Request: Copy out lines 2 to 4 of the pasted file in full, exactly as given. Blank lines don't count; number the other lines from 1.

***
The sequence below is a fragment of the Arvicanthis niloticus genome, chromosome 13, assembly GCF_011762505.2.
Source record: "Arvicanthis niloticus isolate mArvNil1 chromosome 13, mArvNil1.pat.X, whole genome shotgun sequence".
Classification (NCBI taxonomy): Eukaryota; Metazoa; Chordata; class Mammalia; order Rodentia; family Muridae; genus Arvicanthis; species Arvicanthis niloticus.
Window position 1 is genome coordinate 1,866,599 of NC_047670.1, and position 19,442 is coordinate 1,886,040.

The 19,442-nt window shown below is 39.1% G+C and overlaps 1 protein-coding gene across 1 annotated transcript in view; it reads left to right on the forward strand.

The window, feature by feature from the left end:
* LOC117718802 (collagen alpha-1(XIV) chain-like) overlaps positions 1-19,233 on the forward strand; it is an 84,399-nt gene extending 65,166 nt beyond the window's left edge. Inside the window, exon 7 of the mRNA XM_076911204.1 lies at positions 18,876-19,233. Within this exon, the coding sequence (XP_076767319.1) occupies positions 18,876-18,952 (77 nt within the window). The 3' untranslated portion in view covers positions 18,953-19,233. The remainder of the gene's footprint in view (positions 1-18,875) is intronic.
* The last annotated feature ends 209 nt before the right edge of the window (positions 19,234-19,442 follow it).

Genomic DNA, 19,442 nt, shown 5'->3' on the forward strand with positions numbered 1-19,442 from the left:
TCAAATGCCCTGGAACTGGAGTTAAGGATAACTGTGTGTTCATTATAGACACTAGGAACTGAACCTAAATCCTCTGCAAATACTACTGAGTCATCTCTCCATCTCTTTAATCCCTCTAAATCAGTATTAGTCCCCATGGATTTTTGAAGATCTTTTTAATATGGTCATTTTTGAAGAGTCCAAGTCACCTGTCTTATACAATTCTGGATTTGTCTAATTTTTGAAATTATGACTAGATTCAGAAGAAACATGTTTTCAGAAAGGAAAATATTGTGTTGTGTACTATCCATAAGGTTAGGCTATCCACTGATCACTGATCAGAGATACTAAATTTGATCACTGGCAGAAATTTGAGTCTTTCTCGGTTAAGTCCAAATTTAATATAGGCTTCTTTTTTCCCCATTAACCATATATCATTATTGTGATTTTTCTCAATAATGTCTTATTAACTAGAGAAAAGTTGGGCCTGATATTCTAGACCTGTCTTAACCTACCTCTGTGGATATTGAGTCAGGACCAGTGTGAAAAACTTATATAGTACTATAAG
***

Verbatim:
Source record: "Arvicanthis niloticus isolate mArvNil1 chromosome 13, mArvNil1.pat.X, whole genome shotgun sequence".
Classification (NCBI taxonomy): Eukaryota; Metazoa; Chordata; class Mammalia; order Rodentia; family Muridae; genus Arvicanthis; species Arvicanthis niloticus.
Window position 1 is genome coordinate 1,866,599 of NC_047670.1, and position 19,442 is coordinate 1,886,040.